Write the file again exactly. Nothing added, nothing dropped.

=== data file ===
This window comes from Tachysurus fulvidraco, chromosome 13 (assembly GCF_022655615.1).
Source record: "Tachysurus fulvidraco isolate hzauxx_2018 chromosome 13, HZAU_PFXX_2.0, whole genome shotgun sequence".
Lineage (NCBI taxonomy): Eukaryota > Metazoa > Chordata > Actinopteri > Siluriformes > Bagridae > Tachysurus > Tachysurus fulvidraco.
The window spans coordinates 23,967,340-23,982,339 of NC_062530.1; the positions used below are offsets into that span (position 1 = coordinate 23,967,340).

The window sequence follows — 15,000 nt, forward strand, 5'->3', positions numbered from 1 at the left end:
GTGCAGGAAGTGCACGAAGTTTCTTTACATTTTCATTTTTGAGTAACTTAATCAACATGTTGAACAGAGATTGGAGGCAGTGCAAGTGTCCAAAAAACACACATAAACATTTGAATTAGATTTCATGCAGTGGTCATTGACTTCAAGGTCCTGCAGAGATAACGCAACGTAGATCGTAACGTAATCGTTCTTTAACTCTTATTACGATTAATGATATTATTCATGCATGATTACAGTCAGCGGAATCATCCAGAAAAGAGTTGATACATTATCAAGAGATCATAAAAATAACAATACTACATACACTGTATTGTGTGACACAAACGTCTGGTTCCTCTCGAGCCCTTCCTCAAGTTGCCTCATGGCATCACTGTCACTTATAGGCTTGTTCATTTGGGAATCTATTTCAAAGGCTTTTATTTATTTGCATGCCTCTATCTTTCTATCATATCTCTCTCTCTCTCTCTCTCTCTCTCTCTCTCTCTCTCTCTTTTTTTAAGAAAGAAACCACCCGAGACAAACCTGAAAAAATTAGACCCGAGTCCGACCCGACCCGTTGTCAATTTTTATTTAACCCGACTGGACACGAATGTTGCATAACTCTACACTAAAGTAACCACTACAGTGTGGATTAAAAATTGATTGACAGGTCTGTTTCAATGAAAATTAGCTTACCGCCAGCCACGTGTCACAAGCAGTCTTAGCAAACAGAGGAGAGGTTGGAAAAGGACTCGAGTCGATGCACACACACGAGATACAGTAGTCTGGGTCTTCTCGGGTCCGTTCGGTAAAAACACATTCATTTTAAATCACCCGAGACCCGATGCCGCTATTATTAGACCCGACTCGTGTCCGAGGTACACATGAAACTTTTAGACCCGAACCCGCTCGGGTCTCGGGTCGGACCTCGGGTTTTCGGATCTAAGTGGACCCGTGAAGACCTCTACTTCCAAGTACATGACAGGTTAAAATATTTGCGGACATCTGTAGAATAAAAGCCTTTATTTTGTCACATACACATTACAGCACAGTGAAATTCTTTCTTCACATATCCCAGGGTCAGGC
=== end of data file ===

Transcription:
This window comes from Tachysurus fulvidraco, chromosome 13 (assembly GCF_022655615.1).
Source record: "Tachysurus fulvidraco isolate hzauxx_2018 chromosome 13, HZAU_PFXX_2.0, whole genome shotgun sequence".
Lineage (NCBI taxonomy): Eukaryota > Metazoa > Chordata > Actinopteri > Siluriformes > Bagridae > Tachysurus > Tachysurus fulvidraco.
The window spans coordinates 23,967,340-23,982,339 of NC_062530.1; the positions used below are offsets into that span (position 1 = coordinate 23,967,340).

The window sequence follows — 15,000 nt, forward strand, 5'->3', positions numbered from 1 at the left end:
GTGCAGGAAGTGCACGAAGTTTCTTTACATTTTCATTTTTGAGTAACTTAATCAACATGTTGAACAGAGATTGGAGGCAGTGCAAGTGTCCAAAAAACACACATAAACATTTGAATTAGATTTCATGCAGTGGTCATTGACTTCAAGGTCCTGCAGAGATAACGCAACGTAGATCGTAACGTAATCGTTCTTTAACTCTTATTACGATTAATGATATTATTCATGCATGATTACAGTCAGCGGAATCATCCAGAAAAGAGTTGATACATTATCAAGAGATCATAAAAATAACAATACTACATACACTGTATTGTGTGACACAAACGTCTGGTTCCTCTCGAGCCCTTCCTCAAGTTGCCTCATGGCATCACTGTCACTTATAGGCTTGTTCATTTGGGAATCTATTTCAAAGGCTTTTATTTATTTGCATGCCTCTATCTTTCTATCATATCTCTCTCTCTCTCTCTCTCTCTCTCTCTCTCTCTCTCTCTTTTTTTAAGAAAGAAACCACCCGAGACAAACCTGAAAAAATTAGACCCGAGTCCGACCCGACCCGTTGTCAATTTTTATTTAACCCGACTGGACACGAATGTTGCATAACTCTACACTAAAGTAACCACTACAGTGTGGATTAAAAATTGATTGACAGGTCTGTTTCAATGAAAATTAGCTTACCGCCAGCCACGTGTCACAAGCAGTCTTAGCAAACAGAGGAGAGGTTGGAAAAGGACTCGAGTCGATGCACACACACGAGATACAGTAGTCTGGGTCTTCTCGGGTCCGTTCGGTAAAAACACATTCATTTTAAATCACCCGAGACCCGATGCCGCTATTATTAGACCCGACTCGTGTCCGAGGTACACATGAAACTTTTAGACCCGAACCCGCTCGGGTCTCGGGTCGGACCTCGGGTTTTCGGATCTAAGTGGACCCGTGAAGACCTCTACTTCCAAGTACATGACAGGTTAAAATATTTGCGGACATCTGTAGAATAAAAGCCTTTATTTTGTCACATACACATTACAGCACAGTGAAATTCTTTCTTCACATATCCCAGGGTCAGGC